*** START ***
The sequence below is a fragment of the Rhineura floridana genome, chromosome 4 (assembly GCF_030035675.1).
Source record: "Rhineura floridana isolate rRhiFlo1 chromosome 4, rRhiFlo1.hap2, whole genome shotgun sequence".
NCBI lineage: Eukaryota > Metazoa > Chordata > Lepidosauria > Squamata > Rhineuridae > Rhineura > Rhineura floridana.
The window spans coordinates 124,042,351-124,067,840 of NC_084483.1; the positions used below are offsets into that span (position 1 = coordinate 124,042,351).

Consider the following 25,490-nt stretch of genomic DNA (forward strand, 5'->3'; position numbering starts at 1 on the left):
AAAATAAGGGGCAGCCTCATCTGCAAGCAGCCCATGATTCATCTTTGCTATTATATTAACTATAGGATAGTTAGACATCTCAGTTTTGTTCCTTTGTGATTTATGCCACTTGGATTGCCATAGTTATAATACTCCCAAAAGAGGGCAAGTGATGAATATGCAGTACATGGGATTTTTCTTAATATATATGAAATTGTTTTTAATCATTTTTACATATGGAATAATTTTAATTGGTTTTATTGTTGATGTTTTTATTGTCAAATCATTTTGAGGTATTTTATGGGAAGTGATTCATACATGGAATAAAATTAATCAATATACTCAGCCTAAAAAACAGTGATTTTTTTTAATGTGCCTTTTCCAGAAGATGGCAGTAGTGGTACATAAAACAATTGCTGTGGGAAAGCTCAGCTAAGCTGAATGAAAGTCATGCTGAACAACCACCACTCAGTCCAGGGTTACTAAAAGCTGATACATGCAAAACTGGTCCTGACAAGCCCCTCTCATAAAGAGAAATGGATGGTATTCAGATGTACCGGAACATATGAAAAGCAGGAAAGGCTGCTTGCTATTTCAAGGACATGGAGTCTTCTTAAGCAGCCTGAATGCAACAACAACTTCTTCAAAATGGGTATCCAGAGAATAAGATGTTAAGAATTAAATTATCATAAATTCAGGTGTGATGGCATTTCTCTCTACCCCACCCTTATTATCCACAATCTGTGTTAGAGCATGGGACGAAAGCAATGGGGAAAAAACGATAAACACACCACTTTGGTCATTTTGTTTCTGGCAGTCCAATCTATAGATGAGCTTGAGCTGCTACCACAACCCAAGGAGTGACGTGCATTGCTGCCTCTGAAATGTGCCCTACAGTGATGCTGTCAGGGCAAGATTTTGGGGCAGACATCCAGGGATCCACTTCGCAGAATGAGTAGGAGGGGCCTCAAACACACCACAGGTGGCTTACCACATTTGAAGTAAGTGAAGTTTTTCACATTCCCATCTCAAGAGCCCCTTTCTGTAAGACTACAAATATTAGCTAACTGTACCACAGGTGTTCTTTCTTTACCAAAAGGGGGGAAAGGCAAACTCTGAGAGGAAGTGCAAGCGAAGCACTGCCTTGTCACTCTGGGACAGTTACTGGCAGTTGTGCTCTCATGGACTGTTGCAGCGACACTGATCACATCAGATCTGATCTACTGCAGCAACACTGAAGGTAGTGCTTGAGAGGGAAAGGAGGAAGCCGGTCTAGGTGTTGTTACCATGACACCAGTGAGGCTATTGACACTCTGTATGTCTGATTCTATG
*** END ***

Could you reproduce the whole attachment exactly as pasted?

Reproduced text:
The sequence below is a fragment of the Rhineura floridana genome, chromosome 4 (assembly GCF_030035675.1).
Source record: "Rhineura floridana isolate rRhiFlo1 chromosome 4, rRhiFlo1.hap2, whole genome shotgun sequence".
NCBI lineage: Eukaryota > Metazoa > Chordata > Lepidosauria > Squamata > Rhineuridae > Rhineura > Rhineura floridana.
The window spans coordinates 124,042,351-124,067,840 of NC_084483.1; the positions used below are offsets into that span (position 1 = coordinate 124,042,351).

Consider the following 25,490-nt stretch of genomic DNA (forward strand, 5'->3'; position numbering starts at 1 on the left):
AAAATAAGGGGCAGCCTCATCTGCAAGCAGCCCATGATTCATCTTTGCTATTATATTAACTATAGGATAGTTAGACATCTCAGTTTTGTTCCTTTGTGATTTATGCCACTTGGATTGCCATAGTTATAATACTCCCAAAAGAGGGCAAGTGATGAATATGCAGTACATGGGATTTTTCTTAATATATATGAAATTGTTTTTAATCATTTTTACATATGGAATAATTTTAATTGGTTTTATTGTTGATGTTTTTATTGTCAAATCATTTTGAGGTATTTTATGGGAAGTGATTCATACATGGAATAAAATTAATCAATATACTCAGCCTAAAAAACAGTGATTTTTTTTAATGTGCCTTTTCCAGAAGATGGCAGTAGTGGTACATAAAACAATTGCTGTGGGAAAGCTCAGCTAAGCTGAATGAAAGTCATGCTGAACAACCACCACTCAGTCCAGGGTTACTAAAAGCTGATACATGCAAAACTGGTCCTGACAAGCCCCTCTCATAAAGAGAAATGGATGGTATTCAGATGTACCGGAACATATGAAAAGCAGGAAAGGCTGCTTGCTATTTCAAGGACATGGAGTCTTCTTAAGCAGCCTGAATGCAACAACAACTTCTTCAAAATGGGTATCCAGAGAATAAGATGTTAAGAATTAAATTATCATAAATTCAGGTGTGATGGCATTTCTCTCTACCCCACCCTTATTATCCACAATCTGTGTTAGAGCATGGGACGAAAGCAATGGGGAAAAAACGATAAACACACCACTTTGGTCATTTTGTTTCTGGCAGTCCAATCTATAGATGAGCTTGAGCTGCTACCACAACCCAAGGAGTGACGTGCATTGCTGCCTCTGAAATGTGCCCTACAGTGATGCTGTCAGGGCAAGATTTTGGGGCAGACATCCAGGGATCCACTTCGCAGAATGAGTAGGAGGGGCCTCAAACACACCACAGGTGGCTTACCACATTTGAAGTAAGTGAAGTTTTTCACATTCCCATCTCAAGAGCCCCTTTCTGTAAGACTACAAATATTAGCTAACTGTACCACAGGTGTTCTTTCTTTACCAAAAGGGGGGAAAGGCAAACTCTGAGAGGAAGTGCAAGCGAAGCACTGCCTTGTCACTCTGGGACAGTTACTGGCAGTTGTGCTCTCATGGACTGTTGCAGCGACACTGATCACATCAGATCTGATCTACTGCAGCAACACTGAAGGTAGTGCTTGAGAGGGAAAGGAGGAAGCCGGTCTAGGTGTTGTTACCATGACACCAGTGAGGCTATTGACACTCTGTATGTCTGATTCTATG